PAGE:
I have to admit that this session depressed me very slightly. When Ned said that he learned to build his website from the MA he took, I felt very stupid indeed. I took that module and although I can now do some basic HTML and CSS, Ned's website is really whizzy and almost certainly not something I could manage.

That said, it was a really interesting session - I really like the idea of getting the job descriptions for all of the roles you want to move into and working towards them even if they are some way off. I was also really struck by the idea of the library profession as being a climbing wall where you can't really just plough straight up like a ladder but you'll have to go sideways and up or maybe even diagonally.

He mentioned a few things thst I had never heard of like Perl when discussing the kind of technology needed in various roles. It was quite a good insight into the background of an academic library and would be of use if trying to move into that sector.

I came away from this session thinking about how my technical skills could be improved and where I should concentrate...something to think about.

He also said that a good blog should be a piece of two way communication not a soliloquy. I guess I have some more work to do there too...

The next session was Phil Bradley's "Around the world twice on a library degree"

I have slightly mixed feelings about this presentation. I was both inspired and interested but also quite annoyed in places. I found it really interesting that Phil suggested librarians were powerful because everyone needs us and the idea of being self-employed without knowing it but equally he got my back up slightly by showing a slide with eleven social sites which we "must" be on.

I hadn't even heard of some of these and now having looked into them I still don't know why I should be on them. Why should I be on Youtube or Flikr? I have no videos or photos which are library-related. Why do people care where I am? Who wants to read my delicious bookmarks?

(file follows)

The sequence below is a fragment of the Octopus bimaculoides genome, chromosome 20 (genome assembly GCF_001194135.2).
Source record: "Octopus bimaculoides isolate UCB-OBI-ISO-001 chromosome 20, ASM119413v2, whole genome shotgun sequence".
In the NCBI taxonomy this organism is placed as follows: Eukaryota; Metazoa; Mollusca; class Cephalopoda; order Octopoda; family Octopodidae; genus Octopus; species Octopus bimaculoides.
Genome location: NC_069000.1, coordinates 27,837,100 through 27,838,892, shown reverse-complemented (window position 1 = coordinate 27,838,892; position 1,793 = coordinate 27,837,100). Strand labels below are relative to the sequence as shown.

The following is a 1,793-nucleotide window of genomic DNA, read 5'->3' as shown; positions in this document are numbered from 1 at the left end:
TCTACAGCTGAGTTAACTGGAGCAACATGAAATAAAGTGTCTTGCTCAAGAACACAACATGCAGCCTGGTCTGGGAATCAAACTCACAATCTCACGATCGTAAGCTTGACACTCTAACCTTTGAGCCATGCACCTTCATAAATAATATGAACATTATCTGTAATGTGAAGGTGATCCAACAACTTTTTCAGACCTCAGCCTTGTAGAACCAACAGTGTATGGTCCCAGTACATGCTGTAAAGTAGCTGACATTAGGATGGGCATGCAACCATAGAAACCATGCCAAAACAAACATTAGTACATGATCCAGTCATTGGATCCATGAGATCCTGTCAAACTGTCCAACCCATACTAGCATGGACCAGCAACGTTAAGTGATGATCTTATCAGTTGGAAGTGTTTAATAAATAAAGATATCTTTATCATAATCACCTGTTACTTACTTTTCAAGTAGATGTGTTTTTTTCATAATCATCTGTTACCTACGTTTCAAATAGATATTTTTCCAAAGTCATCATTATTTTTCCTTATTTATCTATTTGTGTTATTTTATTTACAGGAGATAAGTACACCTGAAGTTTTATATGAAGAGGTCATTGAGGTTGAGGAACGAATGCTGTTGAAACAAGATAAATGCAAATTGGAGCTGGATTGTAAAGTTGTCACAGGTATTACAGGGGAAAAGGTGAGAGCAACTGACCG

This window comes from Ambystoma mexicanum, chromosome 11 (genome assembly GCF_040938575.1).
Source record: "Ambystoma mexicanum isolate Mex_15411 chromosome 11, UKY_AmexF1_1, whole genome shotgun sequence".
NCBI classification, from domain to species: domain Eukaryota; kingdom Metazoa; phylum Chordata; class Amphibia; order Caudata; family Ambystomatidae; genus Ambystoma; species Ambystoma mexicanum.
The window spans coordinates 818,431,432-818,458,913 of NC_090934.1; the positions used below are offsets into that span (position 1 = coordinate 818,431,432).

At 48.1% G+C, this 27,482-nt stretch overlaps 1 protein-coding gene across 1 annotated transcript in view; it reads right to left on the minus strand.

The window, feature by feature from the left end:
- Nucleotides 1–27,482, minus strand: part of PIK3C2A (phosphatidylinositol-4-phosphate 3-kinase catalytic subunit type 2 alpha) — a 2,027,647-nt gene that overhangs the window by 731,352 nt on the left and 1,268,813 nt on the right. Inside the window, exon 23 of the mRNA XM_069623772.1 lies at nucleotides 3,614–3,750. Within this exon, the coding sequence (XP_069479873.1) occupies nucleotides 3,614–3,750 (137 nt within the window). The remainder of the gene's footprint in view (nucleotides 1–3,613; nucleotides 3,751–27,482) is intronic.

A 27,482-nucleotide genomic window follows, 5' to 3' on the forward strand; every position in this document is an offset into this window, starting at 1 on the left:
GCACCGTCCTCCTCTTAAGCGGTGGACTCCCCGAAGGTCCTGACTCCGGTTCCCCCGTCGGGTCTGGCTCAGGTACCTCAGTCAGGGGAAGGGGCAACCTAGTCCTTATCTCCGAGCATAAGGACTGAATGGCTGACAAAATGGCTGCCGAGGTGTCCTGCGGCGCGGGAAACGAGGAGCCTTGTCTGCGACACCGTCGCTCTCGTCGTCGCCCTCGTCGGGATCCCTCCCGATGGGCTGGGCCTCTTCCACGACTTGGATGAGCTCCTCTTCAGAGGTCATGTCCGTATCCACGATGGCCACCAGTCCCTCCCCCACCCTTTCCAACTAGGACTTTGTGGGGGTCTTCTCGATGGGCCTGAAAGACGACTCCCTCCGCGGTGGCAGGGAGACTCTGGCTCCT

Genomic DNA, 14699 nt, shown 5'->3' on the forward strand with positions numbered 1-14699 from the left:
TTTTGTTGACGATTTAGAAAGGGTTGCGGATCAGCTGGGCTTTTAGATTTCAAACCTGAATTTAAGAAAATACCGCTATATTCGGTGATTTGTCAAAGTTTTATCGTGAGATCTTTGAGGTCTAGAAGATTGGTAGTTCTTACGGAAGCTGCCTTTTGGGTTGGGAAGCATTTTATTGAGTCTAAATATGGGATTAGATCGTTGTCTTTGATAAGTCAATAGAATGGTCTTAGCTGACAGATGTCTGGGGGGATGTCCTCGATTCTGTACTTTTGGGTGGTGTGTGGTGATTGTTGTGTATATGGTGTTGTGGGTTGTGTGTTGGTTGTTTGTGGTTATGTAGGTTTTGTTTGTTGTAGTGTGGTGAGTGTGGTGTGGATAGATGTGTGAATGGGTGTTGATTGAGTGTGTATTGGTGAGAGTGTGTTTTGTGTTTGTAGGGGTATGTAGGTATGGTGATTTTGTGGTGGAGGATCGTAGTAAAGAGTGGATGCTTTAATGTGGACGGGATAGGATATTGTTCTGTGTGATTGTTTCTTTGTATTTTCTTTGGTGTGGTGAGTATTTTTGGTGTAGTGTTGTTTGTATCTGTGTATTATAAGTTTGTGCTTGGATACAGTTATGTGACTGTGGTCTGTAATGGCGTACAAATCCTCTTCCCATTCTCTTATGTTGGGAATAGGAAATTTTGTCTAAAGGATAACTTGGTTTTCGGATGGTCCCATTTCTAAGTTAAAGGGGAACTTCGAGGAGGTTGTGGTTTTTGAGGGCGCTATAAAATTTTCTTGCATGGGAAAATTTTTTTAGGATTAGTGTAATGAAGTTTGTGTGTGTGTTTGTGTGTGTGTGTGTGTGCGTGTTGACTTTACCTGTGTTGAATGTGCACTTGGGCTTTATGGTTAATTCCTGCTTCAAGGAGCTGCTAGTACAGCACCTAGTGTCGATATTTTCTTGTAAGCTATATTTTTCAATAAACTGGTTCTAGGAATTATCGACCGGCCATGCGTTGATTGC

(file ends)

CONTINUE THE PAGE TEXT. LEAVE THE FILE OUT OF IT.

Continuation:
I also was a little grumpy about saying that books aren't important. Now I completely understand that the point he was trying to make was valid but we do need to remember that what most people remember and know about libraries is the books so we shouldn't alienate them too much!

I found this an good presentation and I took a lot away from it because I was made to really think about whether I am gaining more experience or just the same experience over and over. I also became aware of some tools I hadn't seen before and got the joy of two slides of Buffy the Vampire Slayer which pretty much made my day!

After lunch I went to Katie Fraser's "Feel the fear and do it anyway: working with people at all levels"

I liked this session - it was good to hear about the CILIP Conversation from a different angle. I liked the narrative of this - always good to hear other people talking about how they got here and I found the idea that we do need to be brave about things and just go for it quite inspiring.

I was flagging slightly by this point so my notes are not as full as from other sessions but I really came away thinking that everyone in the library world is nice and having extremely good 'vibes' about the world!

My last session of the day was Sibylla Parkhill's "The good, the bad and the ugly: managing the expectations of a variety of stakeholders" which I went along to not really knowing what to expect but thinking it might be something to do with a council as the main time in my life that I heard the word "stakeholder" was when I was at school working with the Children's Fund committee.

It turned out to be a really intriguing session on the perils an pleasures of life as a prison librarian. There is so much about this sector that I don't know and I was really enthralled e.g. prisoners are allowed to read true crime books and Martina Cole novels; many prison librarians can't access emails.

The thingas I will take away from this session are to remember that as a solo librarian (or part of a small team) you are the library, to feel grateful that I have access to internet and emails at work, and to engage as much as possible professionally.

There was then a short Q and A session and we went to the pub! The meet up went quite well although I will freely admit that I was pretty tired by the end of it.

It was lovely to meet so many fresh faces and catch up with people I already know both at the day and in the pub. I hope I manage to stay in touch with everyone because so many of the people I chatted to were really nice and seemed interesting.

Final thought (Because this is a stupidly long post): be professionally engaged, be inspired by your network and try to maintain and increae it, don't be discouraged - put the effort in and a mutually beneficial relationship will come!

[I will go scout out links to everything at some point]